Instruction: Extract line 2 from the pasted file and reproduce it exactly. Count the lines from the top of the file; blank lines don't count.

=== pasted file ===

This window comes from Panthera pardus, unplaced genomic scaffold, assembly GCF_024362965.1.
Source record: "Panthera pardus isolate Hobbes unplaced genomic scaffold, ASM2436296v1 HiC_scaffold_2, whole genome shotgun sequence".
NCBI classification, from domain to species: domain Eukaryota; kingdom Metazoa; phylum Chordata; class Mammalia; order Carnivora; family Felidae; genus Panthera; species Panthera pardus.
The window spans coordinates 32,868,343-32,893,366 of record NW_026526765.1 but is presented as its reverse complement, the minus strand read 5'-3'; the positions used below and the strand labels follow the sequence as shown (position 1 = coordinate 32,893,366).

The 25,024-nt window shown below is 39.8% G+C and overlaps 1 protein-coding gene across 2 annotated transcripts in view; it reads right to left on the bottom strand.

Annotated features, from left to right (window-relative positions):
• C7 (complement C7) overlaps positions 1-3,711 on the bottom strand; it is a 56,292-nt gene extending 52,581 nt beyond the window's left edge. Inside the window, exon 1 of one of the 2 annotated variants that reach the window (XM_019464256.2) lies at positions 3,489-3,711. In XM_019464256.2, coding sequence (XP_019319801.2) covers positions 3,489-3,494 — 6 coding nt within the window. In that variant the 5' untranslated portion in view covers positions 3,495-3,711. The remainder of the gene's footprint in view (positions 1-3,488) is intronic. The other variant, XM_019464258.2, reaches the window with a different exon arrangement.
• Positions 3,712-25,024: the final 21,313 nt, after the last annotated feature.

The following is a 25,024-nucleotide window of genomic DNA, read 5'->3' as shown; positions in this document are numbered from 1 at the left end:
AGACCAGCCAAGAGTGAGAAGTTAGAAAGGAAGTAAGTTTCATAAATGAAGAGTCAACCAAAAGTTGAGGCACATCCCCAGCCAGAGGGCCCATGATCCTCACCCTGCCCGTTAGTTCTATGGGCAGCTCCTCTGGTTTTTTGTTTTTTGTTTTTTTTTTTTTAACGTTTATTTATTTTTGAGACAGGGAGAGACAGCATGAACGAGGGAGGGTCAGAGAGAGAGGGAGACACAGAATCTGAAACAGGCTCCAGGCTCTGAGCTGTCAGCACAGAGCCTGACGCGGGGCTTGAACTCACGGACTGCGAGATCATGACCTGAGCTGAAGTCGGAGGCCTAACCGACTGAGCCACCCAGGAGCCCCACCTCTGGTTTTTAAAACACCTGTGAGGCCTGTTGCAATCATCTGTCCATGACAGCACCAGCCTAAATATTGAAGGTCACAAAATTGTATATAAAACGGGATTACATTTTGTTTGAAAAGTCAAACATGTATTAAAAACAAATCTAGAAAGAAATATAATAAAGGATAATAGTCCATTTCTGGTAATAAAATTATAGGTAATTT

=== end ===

Source record: "Panthera pardus isolate Hobbes unplaced genomic scaffold, ASM2436296v1 HiC_scaffold_2, whole genome shotgun sequence".